Examples of average cost for business rent per square foot by metro area
Even though you need to talk to a commercial realtor in your area to get actual figures, we can provide some idea of the average rent per square foot for several metro areas across the US.
Inc. has a helpful interactive commercial rent infographic that gives their 2017 data for some of the larger metro areas, so have a look around and see if your locale is listed.
Entrepreneur’s data is a couple of years older, but they published average commercial rent per square foot that can give you a ballpark idea, from the low $20s per square foot in Dallas and Atlanta, to around the $30s in Boston, Miami, LA, Seattle, Chicago, and Houston, climbing to the $50s for DC, and into the $60s and $70s for San Francisco and New York.
Note: Inc. cites numbers closer to $40/sq. ft. for New York City and San Francisco for retail space, which highlights the need to do your own research to get a more accurate idea of what business rent should be in your area.
However, if you are trying to decide whether it makes sense for you to move to your first (or a larger) rented business space, you really need to determine the “unit economics” of your small business.
Unit economics is a more helpful and accurate approach than “average business rent in my area”
Let’s look at a few theoretical examples to help illustrate the concept of unit economics:
- Let’s say you sell dinguses. One dingus costs you $5 to make (or purchase), stock, and sell. You sell the dingus for $10 retail. Looking at the unit economics, we see a 50% profit margin.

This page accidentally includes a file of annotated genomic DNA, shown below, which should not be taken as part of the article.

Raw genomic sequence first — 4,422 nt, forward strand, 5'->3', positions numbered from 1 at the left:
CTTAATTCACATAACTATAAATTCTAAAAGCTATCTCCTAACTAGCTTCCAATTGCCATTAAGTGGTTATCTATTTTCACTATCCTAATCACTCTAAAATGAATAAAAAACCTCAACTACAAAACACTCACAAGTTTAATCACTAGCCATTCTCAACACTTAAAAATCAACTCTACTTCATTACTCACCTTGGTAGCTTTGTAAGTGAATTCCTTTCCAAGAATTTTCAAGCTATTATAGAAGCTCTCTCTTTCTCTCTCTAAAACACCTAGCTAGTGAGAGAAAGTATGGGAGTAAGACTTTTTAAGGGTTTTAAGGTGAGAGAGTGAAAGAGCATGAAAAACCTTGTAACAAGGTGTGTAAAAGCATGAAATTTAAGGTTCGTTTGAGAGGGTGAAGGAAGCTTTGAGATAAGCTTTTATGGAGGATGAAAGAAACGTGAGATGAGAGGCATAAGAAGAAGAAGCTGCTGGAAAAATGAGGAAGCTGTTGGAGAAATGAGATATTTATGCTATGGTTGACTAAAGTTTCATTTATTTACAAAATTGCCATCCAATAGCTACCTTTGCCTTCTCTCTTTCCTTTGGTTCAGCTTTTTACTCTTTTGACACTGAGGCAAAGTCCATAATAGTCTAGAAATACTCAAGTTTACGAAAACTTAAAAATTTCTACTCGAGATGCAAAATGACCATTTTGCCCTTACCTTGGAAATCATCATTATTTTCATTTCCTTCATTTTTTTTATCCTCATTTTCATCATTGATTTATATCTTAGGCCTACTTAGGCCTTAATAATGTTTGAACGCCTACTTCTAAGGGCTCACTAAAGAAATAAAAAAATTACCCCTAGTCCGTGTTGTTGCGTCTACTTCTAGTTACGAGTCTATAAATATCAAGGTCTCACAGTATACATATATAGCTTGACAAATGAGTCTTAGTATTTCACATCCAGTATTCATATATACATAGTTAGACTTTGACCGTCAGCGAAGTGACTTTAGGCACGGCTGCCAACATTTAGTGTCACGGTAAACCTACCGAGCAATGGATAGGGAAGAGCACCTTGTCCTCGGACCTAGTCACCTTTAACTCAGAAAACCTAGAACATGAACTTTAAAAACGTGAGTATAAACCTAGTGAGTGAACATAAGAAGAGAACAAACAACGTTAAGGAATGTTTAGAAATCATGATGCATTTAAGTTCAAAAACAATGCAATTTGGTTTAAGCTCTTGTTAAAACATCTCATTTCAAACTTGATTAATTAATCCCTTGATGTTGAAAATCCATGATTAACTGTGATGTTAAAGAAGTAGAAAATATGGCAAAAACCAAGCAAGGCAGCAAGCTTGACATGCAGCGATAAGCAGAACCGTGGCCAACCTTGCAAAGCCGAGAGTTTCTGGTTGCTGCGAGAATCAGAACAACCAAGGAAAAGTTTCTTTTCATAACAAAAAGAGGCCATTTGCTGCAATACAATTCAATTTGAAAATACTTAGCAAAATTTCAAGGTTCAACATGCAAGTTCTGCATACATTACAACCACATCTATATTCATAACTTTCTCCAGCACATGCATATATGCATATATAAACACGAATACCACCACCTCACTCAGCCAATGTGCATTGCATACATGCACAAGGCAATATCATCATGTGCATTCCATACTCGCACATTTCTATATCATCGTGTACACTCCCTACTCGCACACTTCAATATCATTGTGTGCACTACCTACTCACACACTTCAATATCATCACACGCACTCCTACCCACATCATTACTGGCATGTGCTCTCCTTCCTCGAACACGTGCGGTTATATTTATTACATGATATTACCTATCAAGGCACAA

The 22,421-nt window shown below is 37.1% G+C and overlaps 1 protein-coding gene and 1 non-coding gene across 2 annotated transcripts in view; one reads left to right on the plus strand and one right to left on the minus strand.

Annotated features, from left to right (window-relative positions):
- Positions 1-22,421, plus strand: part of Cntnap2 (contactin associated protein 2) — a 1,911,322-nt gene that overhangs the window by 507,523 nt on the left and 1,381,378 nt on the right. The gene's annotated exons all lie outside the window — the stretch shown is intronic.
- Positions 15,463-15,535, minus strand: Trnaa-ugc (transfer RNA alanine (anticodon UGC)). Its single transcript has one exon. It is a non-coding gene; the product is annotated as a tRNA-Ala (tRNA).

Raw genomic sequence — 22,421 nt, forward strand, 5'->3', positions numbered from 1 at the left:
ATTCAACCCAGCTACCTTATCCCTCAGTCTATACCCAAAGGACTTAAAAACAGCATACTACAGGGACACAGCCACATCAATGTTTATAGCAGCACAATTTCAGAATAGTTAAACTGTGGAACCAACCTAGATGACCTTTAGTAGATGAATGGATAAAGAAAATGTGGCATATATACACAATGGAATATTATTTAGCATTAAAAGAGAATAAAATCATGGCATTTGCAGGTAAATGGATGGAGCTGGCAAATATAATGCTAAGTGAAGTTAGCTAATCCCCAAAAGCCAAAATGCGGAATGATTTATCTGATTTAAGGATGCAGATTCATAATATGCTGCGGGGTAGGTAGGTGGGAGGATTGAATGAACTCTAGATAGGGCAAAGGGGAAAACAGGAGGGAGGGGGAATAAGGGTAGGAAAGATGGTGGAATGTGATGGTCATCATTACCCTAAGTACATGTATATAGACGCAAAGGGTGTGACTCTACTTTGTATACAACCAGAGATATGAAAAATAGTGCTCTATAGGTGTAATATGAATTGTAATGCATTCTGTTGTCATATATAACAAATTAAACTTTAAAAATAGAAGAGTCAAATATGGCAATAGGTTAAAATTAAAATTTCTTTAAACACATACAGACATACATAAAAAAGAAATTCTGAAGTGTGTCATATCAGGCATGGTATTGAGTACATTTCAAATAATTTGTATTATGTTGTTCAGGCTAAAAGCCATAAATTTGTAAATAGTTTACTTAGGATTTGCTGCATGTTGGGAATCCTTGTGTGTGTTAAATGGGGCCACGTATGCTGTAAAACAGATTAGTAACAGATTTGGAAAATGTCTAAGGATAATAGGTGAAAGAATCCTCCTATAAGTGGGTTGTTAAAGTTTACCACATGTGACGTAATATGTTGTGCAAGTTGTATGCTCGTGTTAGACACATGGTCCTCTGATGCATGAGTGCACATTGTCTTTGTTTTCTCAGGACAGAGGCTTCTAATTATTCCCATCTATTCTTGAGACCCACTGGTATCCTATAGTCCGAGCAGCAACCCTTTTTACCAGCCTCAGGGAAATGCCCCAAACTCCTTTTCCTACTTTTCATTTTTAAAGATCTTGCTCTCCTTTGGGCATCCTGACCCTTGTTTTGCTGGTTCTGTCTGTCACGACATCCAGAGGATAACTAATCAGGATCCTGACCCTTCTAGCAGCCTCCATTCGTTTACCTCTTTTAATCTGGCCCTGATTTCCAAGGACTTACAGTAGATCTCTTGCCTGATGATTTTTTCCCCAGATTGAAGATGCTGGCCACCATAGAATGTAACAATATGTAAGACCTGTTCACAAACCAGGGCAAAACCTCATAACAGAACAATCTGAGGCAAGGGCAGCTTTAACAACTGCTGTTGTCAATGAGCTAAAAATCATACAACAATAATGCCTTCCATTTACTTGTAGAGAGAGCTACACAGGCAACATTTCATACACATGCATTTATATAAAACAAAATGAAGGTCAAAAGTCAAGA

- We can also look at things in terms of cost of acquisition of a customer (CAC). Let’s suppose you have done the math and determined that for you to acquire one customer, it costs you $30, between product cost, marketing campaigns, employee expenses, and overhead. Your data shows the average customer typically spends $65 per visit. Looking at the unit economics in this example, your CAC is pretty high, but still positive.
- Next, let’s look at rent. We’ll assume one square foot of commercial space costs you $6 per month, and your average monthly gross revenue is $48,000. If your space is 1,000 square feet, that’s $6,000 a month in rent. Run the calculation ($6,000 monthly rent ÷ $48,000 monthly gross revenue) and your rent is 12.5% of your monthly gross income.
Let’s look more closely at this last example to tell if your small business rent would be prohibitively high based on your revenue and estimates of commercial rent in your area.
What percentage of a small business’s revenue should be rent?
To calculate this price to commercial rent ratio, we’ll look at some common “verticals” (types of businesses) and the typical rent levels of each. Keep in mind the following percentages are rough estimates and are not exact, but you might find them helpful in planning or benchmarking.